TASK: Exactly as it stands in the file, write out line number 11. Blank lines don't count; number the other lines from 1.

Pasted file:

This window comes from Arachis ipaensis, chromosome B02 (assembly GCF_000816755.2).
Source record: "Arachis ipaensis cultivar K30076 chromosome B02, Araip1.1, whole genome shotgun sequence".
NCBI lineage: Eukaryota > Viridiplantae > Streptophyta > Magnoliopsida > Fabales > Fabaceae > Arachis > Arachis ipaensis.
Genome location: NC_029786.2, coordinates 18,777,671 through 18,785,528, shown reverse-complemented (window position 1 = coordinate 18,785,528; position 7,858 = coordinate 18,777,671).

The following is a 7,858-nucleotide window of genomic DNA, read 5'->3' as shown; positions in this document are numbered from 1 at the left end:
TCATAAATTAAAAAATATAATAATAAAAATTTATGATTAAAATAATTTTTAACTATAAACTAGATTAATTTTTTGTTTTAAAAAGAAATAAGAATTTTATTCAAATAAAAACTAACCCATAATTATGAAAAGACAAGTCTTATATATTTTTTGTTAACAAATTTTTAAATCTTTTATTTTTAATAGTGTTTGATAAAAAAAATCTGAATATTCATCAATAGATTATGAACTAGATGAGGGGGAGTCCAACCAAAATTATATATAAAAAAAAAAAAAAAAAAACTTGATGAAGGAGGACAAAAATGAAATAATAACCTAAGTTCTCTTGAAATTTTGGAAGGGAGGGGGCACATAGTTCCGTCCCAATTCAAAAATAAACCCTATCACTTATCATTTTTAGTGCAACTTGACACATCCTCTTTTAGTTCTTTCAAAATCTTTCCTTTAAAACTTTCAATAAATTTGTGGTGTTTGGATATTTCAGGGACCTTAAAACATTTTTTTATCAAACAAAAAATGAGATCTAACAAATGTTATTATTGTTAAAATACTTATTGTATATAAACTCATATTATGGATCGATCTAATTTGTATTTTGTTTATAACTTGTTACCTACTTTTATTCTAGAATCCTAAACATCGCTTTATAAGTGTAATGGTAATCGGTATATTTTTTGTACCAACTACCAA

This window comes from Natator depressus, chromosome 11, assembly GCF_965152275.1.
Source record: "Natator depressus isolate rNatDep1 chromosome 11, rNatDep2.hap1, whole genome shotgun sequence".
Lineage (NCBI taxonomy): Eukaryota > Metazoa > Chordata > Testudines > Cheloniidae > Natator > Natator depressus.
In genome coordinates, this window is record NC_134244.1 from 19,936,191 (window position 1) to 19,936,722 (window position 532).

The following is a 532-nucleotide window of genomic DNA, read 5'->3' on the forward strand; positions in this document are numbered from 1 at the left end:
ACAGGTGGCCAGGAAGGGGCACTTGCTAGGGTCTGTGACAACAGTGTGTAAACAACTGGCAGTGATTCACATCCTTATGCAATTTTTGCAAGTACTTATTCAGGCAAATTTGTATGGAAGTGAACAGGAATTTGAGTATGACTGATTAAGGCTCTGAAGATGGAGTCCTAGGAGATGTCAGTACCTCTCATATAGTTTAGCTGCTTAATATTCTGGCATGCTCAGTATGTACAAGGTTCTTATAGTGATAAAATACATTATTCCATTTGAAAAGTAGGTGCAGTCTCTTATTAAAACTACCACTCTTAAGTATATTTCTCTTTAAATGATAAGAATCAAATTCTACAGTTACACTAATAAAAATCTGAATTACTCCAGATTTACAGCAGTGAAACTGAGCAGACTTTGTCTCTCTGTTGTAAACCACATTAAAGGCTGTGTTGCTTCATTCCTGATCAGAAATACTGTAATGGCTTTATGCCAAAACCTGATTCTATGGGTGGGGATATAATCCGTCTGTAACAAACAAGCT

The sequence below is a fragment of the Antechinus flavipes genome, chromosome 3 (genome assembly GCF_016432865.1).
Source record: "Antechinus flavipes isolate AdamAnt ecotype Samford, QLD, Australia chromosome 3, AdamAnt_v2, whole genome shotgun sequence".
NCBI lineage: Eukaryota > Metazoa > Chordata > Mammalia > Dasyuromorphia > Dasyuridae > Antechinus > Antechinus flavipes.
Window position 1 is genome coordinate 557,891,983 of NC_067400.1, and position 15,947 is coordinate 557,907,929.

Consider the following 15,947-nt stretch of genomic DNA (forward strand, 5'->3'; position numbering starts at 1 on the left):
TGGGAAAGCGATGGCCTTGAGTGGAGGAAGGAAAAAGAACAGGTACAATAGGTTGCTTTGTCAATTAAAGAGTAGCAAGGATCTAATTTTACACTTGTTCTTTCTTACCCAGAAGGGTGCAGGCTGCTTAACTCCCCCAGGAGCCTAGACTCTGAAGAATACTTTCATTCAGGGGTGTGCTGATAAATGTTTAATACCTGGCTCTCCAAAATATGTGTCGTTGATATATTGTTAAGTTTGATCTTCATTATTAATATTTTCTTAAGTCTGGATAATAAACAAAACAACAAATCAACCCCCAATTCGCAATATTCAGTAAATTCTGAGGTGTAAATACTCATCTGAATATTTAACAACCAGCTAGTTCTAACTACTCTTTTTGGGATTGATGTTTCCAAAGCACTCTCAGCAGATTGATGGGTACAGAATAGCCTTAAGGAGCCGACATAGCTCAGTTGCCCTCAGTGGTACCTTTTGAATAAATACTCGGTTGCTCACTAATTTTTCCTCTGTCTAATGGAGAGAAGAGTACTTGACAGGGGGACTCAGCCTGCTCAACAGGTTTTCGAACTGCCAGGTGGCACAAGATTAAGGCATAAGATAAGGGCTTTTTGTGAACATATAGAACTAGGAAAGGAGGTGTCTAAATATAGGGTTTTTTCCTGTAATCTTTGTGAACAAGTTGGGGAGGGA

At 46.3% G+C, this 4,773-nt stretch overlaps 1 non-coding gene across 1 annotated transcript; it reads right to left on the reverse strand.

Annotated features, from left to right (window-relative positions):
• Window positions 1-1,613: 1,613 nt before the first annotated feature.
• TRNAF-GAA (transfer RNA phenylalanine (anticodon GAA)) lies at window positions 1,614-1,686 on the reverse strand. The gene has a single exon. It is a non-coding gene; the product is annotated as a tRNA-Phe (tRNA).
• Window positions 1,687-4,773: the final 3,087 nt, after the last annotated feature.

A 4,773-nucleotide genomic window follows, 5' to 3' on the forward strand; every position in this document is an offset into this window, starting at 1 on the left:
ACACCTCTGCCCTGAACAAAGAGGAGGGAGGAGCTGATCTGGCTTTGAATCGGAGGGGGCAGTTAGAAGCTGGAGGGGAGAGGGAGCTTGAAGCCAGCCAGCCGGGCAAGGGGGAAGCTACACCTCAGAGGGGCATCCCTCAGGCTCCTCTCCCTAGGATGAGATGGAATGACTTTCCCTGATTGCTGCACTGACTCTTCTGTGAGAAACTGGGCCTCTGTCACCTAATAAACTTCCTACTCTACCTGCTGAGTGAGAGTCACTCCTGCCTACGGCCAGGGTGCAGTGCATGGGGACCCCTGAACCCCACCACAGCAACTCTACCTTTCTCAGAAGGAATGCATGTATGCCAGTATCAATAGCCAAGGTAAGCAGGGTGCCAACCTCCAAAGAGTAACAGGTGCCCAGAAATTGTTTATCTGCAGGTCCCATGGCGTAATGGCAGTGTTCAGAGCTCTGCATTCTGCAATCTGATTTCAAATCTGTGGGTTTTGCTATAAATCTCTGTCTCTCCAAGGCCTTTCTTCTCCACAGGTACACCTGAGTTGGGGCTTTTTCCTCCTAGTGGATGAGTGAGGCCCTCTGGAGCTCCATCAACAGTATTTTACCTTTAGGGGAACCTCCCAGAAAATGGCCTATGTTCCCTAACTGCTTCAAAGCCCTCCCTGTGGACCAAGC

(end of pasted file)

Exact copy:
The following is a 532-nucleotide window of genomic DNA, read 5'->3' on the forward strand; positions in this document are numbered from 1 at the left end: